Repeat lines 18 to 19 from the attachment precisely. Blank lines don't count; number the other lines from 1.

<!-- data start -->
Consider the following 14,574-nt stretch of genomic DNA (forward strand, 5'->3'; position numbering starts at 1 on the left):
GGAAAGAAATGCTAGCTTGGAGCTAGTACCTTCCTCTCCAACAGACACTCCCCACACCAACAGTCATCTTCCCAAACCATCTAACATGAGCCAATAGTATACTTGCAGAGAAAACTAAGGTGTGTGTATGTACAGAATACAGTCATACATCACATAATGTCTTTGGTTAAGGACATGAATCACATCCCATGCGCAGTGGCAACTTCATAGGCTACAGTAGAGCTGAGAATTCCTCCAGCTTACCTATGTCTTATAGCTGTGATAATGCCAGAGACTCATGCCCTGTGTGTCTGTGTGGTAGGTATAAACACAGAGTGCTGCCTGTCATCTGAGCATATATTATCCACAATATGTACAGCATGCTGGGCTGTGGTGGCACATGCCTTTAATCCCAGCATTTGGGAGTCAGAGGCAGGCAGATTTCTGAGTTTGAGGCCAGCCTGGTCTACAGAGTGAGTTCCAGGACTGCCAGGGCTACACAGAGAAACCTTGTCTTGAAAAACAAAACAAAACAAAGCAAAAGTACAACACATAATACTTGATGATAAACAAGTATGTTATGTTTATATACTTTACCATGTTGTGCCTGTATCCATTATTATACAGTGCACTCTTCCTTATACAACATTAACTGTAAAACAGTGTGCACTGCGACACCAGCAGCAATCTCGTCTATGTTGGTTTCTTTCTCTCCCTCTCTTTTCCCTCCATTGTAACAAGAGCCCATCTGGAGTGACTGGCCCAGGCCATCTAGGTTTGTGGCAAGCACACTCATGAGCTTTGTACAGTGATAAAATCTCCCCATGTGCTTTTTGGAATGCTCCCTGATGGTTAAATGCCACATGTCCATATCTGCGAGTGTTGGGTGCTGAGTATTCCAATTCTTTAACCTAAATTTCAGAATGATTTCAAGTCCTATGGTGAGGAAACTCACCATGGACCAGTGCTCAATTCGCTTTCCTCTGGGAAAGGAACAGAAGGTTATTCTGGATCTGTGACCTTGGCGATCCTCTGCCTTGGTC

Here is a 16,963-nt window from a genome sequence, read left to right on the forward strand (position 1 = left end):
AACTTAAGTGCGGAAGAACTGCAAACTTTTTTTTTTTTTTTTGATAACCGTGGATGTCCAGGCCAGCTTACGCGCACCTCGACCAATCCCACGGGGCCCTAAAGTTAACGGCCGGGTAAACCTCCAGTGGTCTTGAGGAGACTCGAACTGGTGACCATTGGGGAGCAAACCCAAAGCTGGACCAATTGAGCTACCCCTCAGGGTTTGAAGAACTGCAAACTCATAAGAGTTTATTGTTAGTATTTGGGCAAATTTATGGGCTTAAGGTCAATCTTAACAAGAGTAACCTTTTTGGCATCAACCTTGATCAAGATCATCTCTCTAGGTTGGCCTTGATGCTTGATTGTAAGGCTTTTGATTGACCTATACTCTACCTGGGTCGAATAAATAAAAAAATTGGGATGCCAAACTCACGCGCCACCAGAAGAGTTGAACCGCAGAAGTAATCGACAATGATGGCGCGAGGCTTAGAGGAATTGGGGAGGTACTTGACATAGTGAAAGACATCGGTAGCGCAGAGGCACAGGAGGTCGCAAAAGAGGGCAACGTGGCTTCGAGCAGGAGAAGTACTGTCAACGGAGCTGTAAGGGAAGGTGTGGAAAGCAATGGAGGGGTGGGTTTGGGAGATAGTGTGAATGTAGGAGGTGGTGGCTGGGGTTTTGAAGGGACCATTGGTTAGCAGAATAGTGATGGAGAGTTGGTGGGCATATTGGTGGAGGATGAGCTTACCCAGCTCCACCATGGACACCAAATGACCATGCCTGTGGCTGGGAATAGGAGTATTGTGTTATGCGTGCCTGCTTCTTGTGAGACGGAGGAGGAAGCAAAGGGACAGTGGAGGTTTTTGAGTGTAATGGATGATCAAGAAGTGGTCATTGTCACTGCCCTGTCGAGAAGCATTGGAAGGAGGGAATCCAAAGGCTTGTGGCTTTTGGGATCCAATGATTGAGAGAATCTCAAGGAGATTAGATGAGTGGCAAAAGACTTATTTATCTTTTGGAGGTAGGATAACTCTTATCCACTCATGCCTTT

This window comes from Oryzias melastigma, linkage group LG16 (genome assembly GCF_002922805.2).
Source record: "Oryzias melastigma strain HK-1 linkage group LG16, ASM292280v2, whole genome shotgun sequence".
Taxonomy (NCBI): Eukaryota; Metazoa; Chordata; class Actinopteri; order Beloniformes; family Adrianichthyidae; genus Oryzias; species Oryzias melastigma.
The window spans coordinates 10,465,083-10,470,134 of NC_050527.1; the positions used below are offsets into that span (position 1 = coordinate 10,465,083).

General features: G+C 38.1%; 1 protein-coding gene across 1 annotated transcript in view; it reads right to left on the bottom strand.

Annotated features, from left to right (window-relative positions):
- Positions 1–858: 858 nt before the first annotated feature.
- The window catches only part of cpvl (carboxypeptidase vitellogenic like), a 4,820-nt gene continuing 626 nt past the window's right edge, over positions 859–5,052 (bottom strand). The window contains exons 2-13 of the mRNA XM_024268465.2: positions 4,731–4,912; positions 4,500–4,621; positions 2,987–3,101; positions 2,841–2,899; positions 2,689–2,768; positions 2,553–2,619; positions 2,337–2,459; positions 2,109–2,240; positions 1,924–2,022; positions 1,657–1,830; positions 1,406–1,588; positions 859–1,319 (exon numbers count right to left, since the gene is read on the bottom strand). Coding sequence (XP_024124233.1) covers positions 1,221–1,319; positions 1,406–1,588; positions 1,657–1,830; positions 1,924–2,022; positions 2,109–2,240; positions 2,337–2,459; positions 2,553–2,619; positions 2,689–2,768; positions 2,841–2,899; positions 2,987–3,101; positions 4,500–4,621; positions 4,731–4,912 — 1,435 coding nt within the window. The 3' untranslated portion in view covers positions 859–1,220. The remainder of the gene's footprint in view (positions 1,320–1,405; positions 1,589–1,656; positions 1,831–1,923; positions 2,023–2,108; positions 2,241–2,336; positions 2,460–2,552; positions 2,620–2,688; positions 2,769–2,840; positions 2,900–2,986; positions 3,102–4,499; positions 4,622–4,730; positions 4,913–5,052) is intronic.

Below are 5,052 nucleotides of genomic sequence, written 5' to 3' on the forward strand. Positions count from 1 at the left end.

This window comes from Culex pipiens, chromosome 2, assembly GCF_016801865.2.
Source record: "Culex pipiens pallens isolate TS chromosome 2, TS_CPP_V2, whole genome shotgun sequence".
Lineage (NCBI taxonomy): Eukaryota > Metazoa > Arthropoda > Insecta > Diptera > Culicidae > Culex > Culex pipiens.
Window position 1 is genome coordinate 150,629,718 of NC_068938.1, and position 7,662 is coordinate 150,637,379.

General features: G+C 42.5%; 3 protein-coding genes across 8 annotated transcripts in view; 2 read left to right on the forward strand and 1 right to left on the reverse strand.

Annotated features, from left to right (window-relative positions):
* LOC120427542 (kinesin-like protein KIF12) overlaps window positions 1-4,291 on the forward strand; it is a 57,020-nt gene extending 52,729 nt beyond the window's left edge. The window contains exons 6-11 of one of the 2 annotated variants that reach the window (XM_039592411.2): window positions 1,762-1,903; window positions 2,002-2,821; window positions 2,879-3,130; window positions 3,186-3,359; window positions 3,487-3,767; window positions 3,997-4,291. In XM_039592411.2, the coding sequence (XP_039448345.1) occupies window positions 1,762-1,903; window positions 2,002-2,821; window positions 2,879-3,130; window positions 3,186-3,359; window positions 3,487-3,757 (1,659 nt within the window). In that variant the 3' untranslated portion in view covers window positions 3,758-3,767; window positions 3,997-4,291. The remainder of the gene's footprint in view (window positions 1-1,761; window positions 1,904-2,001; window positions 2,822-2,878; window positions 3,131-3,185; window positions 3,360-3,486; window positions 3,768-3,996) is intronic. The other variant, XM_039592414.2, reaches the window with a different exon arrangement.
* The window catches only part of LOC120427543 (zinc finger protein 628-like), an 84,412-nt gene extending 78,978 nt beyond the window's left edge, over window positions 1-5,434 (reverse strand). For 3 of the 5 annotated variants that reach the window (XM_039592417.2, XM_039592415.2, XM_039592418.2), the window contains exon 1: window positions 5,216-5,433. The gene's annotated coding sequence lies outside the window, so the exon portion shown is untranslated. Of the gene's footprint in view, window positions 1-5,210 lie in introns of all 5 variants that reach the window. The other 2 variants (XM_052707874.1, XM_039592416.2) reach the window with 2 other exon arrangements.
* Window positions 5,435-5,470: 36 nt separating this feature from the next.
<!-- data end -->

General features: G+C 42.5%; 3 protein-coding genes across 8 annotated transcripts in view; 2 read left to right on the forward strand and 1 right to left on the reverse strand.

Annotated features, from left to right (window-relative positions):